Who is your enemy?

Some composers wage war against the Classical canon, seeing it as an obstacle to their own artistic fulfillment.

Others decry pop music for dominating the collective conscious with easy-to-swallow formulas.

Still others vent their spleens at complicated, cerebral music, for fostering a general mistrust of new work.

All of these stances are based on reasonable causes. Unfortunately, when we align ourselves with any of these causes, we can end up spending more time pointing fingers than finding solutions.

In a remarkably complex and beautiful essay called Hot Air Gods,* Curtis White described the challenge of “translating beliefs,” of finding commonalities in traditionally antagonistic parties. He cites the recent “turn of Christian evangelicals to a politics that includes environmentalism” — which they call “Creation Care.” In other words, previously antithetical belief systems – the religious right and the environmental left – have found a language through which they can achieve common objectives. Through “Creation Care,” as White notes, the world becomes “if not something holy, then something that ought to be the object of great and abiding Care.”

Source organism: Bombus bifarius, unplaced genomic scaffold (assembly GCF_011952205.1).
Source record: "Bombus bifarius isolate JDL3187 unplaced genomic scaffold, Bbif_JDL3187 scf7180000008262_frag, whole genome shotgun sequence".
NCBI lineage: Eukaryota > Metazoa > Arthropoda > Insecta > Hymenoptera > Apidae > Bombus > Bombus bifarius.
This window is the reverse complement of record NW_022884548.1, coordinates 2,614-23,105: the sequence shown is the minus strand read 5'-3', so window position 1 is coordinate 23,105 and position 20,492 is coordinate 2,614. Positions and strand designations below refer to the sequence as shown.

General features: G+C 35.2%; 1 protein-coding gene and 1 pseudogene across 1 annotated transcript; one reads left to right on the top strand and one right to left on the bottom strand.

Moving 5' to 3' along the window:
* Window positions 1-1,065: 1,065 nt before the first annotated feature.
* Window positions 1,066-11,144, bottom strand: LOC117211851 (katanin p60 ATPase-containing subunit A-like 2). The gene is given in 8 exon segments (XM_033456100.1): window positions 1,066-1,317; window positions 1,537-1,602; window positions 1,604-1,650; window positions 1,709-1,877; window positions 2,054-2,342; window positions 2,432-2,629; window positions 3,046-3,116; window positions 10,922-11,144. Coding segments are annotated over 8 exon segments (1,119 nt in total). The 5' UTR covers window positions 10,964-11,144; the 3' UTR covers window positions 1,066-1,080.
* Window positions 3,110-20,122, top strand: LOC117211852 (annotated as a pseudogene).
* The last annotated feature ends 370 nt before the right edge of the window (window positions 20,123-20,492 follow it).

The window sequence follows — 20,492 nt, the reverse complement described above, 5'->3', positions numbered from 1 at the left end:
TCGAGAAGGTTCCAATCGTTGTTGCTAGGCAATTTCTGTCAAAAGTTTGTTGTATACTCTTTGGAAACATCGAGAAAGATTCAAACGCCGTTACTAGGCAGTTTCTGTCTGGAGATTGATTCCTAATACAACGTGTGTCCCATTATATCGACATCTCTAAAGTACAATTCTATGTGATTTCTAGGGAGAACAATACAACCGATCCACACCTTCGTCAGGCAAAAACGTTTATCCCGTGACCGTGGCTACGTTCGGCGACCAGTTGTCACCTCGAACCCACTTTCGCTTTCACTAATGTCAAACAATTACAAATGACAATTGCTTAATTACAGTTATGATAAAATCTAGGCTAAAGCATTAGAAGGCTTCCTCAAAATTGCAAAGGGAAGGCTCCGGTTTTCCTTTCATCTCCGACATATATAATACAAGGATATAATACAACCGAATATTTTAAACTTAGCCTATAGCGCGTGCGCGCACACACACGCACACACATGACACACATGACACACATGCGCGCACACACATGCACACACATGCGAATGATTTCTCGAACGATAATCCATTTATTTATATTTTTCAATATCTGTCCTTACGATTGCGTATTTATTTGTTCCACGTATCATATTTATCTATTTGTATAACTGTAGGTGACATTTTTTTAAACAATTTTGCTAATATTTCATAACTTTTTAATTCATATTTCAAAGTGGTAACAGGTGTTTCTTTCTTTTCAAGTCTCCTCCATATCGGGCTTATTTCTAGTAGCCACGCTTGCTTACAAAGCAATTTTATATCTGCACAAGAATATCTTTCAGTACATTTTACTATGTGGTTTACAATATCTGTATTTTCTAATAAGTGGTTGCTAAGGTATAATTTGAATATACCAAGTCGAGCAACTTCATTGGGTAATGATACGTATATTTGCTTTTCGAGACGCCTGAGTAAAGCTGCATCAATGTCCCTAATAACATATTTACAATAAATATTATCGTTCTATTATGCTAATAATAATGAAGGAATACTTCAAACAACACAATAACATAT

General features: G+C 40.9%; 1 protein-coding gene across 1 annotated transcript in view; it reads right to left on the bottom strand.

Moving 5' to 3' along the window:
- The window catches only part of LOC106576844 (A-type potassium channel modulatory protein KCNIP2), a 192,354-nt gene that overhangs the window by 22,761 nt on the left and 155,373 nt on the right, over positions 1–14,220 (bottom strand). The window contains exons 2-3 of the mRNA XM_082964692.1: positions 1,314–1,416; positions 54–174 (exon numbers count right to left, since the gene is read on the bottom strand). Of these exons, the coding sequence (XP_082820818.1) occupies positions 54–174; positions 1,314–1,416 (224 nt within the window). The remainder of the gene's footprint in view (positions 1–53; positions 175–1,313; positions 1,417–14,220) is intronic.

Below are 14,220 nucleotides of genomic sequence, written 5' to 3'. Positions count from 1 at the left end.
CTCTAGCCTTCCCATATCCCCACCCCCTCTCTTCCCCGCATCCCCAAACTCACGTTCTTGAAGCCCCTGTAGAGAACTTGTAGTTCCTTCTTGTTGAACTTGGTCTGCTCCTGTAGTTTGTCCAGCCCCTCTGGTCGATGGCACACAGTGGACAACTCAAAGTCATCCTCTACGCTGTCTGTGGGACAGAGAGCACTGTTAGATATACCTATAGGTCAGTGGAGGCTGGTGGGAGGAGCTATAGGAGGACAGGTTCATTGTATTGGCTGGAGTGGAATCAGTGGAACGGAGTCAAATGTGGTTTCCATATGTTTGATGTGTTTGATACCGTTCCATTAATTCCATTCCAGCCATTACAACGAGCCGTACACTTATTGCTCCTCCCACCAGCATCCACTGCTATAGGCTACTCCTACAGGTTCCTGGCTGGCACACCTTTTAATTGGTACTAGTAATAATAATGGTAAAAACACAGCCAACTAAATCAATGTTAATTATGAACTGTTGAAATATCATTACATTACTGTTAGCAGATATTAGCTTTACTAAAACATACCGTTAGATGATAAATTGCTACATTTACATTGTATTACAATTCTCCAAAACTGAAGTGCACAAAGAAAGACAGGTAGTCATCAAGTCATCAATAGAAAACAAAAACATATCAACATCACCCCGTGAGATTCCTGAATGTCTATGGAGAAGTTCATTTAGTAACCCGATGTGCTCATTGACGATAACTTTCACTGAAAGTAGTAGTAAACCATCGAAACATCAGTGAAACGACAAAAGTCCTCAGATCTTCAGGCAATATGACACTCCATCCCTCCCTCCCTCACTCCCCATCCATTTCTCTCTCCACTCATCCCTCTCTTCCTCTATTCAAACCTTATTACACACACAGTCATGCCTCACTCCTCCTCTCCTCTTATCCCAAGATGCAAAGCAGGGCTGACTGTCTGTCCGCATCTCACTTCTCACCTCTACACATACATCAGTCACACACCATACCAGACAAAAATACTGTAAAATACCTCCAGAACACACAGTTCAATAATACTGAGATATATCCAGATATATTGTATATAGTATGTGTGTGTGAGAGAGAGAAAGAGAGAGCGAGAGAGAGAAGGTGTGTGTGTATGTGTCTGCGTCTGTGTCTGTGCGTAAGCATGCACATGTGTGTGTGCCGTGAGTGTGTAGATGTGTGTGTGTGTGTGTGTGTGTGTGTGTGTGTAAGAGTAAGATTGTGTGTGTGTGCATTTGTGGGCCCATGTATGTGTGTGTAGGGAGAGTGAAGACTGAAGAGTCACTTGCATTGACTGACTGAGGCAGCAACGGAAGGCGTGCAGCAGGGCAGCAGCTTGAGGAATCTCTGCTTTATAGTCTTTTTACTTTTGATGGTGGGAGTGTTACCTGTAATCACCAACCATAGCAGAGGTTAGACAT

Can we imagine a similar approach to help us transcend adversarial stances in the music world? After all, all of us want the same thing – enhanced artistic experiences.

Finding the language to bridge these chasms is no easy task, though, and probably one that will take constant tweaking.

Making it even more difficult is our own seemingly boundless enthusiasm for pointing fingers. As White puts it, “Unhappily, we have very little interest in the challenge of translation, largely because we very much wish to remain cordially at one another’s throats.”

*Curtis White: Hot Air Gods, Harpers, Dec. 2007

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